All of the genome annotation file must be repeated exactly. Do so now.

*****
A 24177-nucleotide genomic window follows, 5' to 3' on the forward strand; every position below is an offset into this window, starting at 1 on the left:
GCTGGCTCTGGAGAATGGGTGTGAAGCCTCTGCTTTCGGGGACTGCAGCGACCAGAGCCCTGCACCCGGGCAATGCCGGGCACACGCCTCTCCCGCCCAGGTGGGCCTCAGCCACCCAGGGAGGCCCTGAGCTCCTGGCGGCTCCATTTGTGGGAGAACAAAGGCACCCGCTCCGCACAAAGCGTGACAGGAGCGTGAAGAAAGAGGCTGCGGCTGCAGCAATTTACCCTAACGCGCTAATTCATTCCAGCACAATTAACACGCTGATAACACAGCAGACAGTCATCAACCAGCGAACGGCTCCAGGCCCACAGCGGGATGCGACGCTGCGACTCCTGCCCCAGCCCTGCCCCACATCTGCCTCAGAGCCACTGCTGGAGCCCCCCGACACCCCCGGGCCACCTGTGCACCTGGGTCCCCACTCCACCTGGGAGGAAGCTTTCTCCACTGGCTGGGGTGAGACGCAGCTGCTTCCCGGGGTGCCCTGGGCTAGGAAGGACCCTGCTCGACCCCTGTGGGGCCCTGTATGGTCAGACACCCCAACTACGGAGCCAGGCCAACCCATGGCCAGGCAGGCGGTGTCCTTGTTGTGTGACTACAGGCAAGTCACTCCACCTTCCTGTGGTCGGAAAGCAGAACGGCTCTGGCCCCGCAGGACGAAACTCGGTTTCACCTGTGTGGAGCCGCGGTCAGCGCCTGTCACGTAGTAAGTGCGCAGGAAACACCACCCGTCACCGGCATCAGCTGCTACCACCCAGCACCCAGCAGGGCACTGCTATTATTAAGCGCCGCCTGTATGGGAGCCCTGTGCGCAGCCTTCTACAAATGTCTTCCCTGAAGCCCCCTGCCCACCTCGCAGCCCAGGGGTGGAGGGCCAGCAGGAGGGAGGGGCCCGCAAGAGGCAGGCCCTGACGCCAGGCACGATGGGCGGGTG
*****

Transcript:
A 24177-nucleotide genomic window follows, 5' to 3' on the forward strand; every position below is an offset into this window, starting at 1 on the left:
GCTGGCTCTGGAGAATGGGTGTGAAGCCTCTGCTTTCGGGGACTGCAGCGACCAGAGCCCTGCACCCGGGCAATGCCGGGCACACGCCTCTCCCGCCCAGGTGGGCCTCAGCCACCCAGGGAGGCCCTGAGCTCCTGGCGGCTCCATTTGTGGGAGAACAAAGGCACCCGCTCCGCACAAAGCGTGACAGGAGCGTGAAGAAAGAGGCTGCGGCTGCAGCAATTTACCCTAACGCGCTAATTCATTCCAGCACAATTAACACGCTGATAACACAGCAGACAGTCATCAACCAGCGAACGGCTCCAGGCCCACAGCGGGATGCGACGCTGCGACTCCTGCCCCAGCCCTGCCCCACATCTGCCTCAGAGCCACTGCTGGAGCCCCCCGACACCCCCGGGCCACCTGTGCACCTGGGTCCCCACTCCACCTGGGAGGAAGCTTTCTCCACTGGCTGGGGTGAGACGCAGCTGCTTCCCGGGGTGCCCTGGGCTAGGAAGGACCCTGCTCGACCCCTGTGGGGCCCTGTATGGTCAGACACCCCAACTACGGAGCCAGGCCAACCCATGGCCAGGCAGGCGGTGTCCTTGTTGTGTGACTACAGGCAAGTCACTCCACCTTCCTGTGGTCGGAAAGCAGAACGGCTCTGGCCCCGCAGGACGAAACTCGGTTTCACCTGTGTGGAGCCGCGGTCAGCGCCTGTCACGTAGTAAGTGCGCAGGAAACACCACCCGTCACCGGCATCAGCTGCTACCACCCAGCACCCAGCAGGGCACTGCTATTATTAAGCGCCGCCTGTATGGGAGCCCTGTGCGCAGCCTTCTACAAATGTCTTCCCTGAAGCCCCCTGCCCACCTCGCAGCCCAGGGGTGGAGGGCCAGCAGGAGGGAGGGGCCCGCAAGAGGCAGGCCCTGACGCCAGGCACGATGGGCGGGTG